Political will, greater action needed to tackle cascading crises, leaders say

20 October 2022

The climate emergency, a global cost-of-living crisis, debt distress, widening inequalities and other overlapping crises call for political leadership and multilateral action.

Barbados Prime Minister Mia Mottley speaks at the high-level event of UNCTAD's Trade and Development Board
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UNCTAD Photo | Barbados Prime Minister Mia Mottley addresses UNCTAD's Trade and Development Board on 20 October 2022.

Tackling the current cascade of crises facing the world and getting the global economy back on track requires political will and action, leaders said during the high-level segment of UNCTAD’s Trade and Development Board on 20 October.

UNCTAD Secretary-General Rebeca Grynspan said: “The institutions are there. The resources are there. The vehicles to channel the resources are also there. What is needed is the leadership to recognize that much more must be done with what we already have at hand.”

Despite the challenges facing multilateralism, Ms. Grynspan said there was reason for hope, as shown by the Black Sea Grain Initiative signed in July with Turkiye, Ukraine and the Russian Federation. Read her full statment.

The UN-backed initiative has opened a grain corridor through which almost 8 million metric tons of food have flowed back into world markets. “These initiatives show that diplomacy is still possible, even in the most challenging circumstances, even in the middle of a war zone,” Ms. Grynspan said.

She highlighted the plight of developing countries facing shrinking fiscal space, rising food and energy prices and debt distress, urging international financial institutions to provide more liquidity to these countries.

“In all, liquidity in the Global South is evaporating at rates we have not seen since the 80s,” Ms. Grynspan said. “Money is going the wrong way, at the wrong time.”

Developing countries need fiscal space to have a fighting chance

UN Deputy Secretary-General Amina Mohammed echoed the call for more liquidity for developing countries, saying they “need fiscal space to deal with inflation, to deal with debt and to deal with climate change.”

She said what is on offer is not enough to cover their $4 trillion development funding gap, calling for a new allocation of special drawing rights (SDRs), more pledges to recycle SDRs and more structured and automatic ways to allocate them in times of crisis.

Ms. Mohammed also underlined the need to address the debt crisis in developing countries, urging the establishment of a new debt service suspension mechanism, and the inclusion of middle-income countries.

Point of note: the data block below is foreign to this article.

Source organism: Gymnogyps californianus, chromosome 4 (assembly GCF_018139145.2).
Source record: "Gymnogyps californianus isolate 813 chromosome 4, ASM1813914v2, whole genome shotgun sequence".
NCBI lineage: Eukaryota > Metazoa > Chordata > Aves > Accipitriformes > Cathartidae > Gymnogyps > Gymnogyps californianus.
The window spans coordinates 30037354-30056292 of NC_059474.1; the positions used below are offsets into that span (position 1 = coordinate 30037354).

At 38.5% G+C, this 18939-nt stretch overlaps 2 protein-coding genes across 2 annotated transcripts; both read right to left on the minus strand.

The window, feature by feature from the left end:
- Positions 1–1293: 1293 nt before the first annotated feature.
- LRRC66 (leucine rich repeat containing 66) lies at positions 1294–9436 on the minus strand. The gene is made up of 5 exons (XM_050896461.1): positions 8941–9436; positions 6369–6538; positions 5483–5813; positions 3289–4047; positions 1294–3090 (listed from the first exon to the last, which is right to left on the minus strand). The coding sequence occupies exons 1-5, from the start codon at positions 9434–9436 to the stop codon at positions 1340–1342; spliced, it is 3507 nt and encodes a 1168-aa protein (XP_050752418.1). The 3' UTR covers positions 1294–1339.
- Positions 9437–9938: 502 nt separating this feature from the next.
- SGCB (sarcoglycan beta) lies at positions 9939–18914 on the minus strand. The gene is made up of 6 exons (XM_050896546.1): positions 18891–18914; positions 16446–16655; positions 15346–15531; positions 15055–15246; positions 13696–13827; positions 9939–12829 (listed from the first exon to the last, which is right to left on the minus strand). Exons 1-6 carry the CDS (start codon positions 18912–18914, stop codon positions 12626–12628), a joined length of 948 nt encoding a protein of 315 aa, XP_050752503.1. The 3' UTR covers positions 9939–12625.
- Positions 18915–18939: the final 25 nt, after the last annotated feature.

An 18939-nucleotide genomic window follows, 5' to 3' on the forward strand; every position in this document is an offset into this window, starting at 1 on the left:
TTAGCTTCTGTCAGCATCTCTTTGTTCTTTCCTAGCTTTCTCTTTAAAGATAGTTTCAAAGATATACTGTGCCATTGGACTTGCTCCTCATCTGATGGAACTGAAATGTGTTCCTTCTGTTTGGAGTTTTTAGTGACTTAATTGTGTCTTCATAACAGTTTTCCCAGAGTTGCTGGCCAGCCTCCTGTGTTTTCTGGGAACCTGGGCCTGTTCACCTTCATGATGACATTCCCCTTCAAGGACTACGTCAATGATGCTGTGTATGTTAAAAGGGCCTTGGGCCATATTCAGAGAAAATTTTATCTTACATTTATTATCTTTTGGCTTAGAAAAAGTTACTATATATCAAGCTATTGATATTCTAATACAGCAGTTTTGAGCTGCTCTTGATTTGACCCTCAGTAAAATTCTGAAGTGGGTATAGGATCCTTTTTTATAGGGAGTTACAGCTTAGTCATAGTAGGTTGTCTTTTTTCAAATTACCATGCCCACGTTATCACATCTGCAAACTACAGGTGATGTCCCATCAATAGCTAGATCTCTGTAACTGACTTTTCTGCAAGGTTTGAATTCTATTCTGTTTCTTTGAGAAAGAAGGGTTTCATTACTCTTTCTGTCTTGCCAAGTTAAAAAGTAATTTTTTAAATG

She also called for more investment towards the achievement of the Sustainable Development Goals (SDGs).

She said multilateral development banks can help close the SDG funding gap, bring in the private sector at scale, support developing countries in their transition to renewable energy and save the 2030 Agenda for Sustainable Development.

Ms. Mohammed called for more funds to tackle climate change, saying the upcoming 27th UN Climate Conference (COP27) must send clear signals on increasing such financing “for developing countries to have a fighting chance.”

Call to reform global financial system

Barbados Prime Minister Mia Mottley said the global financial architecture needs to be reformed to unleash trillions of dollars for developing countries in need of more liquidity.

She called for the “provision of emergency liquidity to countries that simply cannot go much further without access to more liquidity.”

She also decried the inadequate international action to tackle the climate crisis, debt distress and rising inequality within and between countries, which has pushed more people into poverty around the world.

“Developing countries, particularly small island developing states and least developed countries, landlocked countries all have become more vulnerable,” Ms. Mottley said.

She pointed out that debt vulnerability continues to constrain the extent to which governments in developing countries can offer meaningful solutions to their citizens.

At the same time, multilateralism is facing its biggest test, Ms. Mottley said. “Recent international geopolitical tensions serve only to exacerbate an already fractured multilateral system.”

Need to revitalize multilateral system

In the face of interconnected crises, the multilateral system needs to be strengthened and supported to address these challenges, said Sigrid Kaag, First Deputy Prime Minister and Minister of Finance of the Netherlands.

She urged the international community to “show political will, use available platforms and offer the financial means” to help countries tackle the acute food, climate and debt crises unfolding around the world.

Ms. Kaag said soaring food prices, unsustainable debt levels and devastating impacts of climate change are a concern to many people around the world. “We need to act and find solutions,” she said.